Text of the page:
Many corporations are now monitoring their reputations online, but aren't doing anything with the results. For instance, Southwest, Comcast and Dell are actively participating in Twitter as part of customer service programs to solve problems and respond to issues. I recently asked Southwest how they were measuring the success of their program. Their response was that they were tracking number of followers and key word searches. But how do followers and key word mentions contribute to putting butts on planes?
The real important thing for Southwest to learn is whether or not conversations about them are getting friendlier or more hostile. So they ought to count up the number of people expressing criticism or dismay. Then count up all the ones that express support, and compare the ratio. Is the good stuff outweighing the bad stuff? More importantly, they should look at the trend and compare to blog comments to see if they correlate. Southwest has the advantage of being able to also track online ticket sales with unique URLs, so in theory they could also track correlations with actual reservations.
Even if you don't have a sophisticated sales tracking system, you can use KDPaine & Partner's 27 standard discussion types to more accurately track not just the tone but the content of your conversations.
4. Decide how best to participate in social media
We recently had a request from a client for recommendations on starting a Facebook page for recruitment. Our advice was to first study what was being said about their brands on Facebook. What were people already saying about them? Knowing that most of what is shared on Facebook is video, we suggested they analyze the type of video and content to better understand what is acceptable and most likely to be shared. In this case, there were lots of photos of one of the company's products and some serious fans, but not a lot of video. We suggested a video contest to allow the fans to express their brand loyalty in their own way.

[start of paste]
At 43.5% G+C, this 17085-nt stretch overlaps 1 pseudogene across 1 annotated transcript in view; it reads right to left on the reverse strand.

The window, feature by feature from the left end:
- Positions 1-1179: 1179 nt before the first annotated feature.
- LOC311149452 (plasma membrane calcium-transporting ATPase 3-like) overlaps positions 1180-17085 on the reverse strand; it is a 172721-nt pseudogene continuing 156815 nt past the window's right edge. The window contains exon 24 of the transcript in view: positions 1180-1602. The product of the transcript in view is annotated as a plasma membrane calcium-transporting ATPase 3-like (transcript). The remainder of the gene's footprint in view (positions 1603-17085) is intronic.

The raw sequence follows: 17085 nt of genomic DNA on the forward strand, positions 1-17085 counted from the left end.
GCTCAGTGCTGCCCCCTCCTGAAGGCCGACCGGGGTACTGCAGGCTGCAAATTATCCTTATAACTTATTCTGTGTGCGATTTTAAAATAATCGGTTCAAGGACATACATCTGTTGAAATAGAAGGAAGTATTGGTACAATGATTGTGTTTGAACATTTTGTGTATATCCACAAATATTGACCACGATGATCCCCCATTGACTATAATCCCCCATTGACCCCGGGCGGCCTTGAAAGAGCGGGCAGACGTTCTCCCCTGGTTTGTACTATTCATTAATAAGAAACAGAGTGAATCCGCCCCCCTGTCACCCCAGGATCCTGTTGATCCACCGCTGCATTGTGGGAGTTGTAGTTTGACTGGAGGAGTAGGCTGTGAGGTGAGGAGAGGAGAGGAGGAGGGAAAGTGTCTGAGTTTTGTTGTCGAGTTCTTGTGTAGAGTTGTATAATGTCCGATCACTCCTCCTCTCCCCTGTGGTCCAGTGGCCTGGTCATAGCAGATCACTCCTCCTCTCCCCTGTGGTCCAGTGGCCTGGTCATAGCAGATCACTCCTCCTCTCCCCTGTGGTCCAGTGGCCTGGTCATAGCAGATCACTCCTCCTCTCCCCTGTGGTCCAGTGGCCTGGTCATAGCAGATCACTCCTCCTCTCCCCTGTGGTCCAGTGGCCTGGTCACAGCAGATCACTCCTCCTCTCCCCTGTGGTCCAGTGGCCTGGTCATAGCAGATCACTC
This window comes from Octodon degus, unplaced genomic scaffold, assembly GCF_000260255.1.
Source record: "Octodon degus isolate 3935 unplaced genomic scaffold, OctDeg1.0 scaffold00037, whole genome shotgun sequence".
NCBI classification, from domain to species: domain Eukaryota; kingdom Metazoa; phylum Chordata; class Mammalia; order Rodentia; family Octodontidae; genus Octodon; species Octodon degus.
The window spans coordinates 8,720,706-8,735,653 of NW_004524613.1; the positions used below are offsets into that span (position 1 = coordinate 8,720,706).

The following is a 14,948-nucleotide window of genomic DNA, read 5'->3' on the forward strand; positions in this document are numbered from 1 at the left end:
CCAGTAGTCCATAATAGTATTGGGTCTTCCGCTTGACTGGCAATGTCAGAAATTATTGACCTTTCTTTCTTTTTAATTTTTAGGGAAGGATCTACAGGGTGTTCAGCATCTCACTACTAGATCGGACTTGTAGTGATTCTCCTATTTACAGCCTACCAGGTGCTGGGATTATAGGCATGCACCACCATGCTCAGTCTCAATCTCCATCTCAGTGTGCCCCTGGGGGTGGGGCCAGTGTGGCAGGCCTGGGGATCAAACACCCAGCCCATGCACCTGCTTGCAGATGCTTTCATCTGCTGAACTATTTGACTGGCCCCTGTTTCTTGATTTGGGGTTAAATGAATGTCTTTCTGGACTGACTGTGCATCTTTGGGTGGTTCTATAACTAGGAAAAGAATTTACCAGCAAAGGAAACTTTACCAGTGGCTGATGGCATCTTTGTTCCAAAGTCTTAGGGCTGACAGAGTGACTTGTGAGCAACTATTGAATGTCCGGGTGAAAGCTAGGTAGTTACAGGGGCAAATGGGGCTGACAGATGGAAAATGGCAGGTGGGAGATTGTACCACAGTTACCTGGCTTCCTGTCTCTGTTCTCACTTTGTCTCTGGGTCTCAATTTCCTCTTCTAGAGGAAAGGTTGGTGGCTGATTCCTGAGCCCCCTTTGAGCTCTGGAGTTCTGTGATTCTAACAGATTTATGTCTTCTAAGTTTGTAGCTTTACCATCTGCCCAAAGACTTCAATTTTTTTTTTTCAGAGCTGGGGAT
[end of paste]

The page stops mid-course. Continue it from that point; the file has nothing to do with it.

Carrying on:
For another client, we compared the degree to which video which we classified as "promotional video" or "sightseeing/tour" was being picked up. To provide a benchmark, we compared the client's videos to that produced by peer organizations. What we found was that the competitors' videos were far more popular and more frequently shared, indicating an area of opportunity for the client.
5. You can figure out if you're getting what you want out of your social media program
If you only measure success via eyeballs, or even friends and followers, you really have no idea whether you're engaging your audience in a way that does your organization any good. If you post a serious educational video about your product that gets downloaded 1 million times you might think of the program as a great success. But if people are sharing it as a joke, and their comments express criticism, you might want to rethink the investment.
If you set up a Facebook page to recruit young talent and get 1000 friends in the first week, that's great. But if those friends spend their time on your page sharing personal information and don't apply for jobs, it's probably not a good use of social media.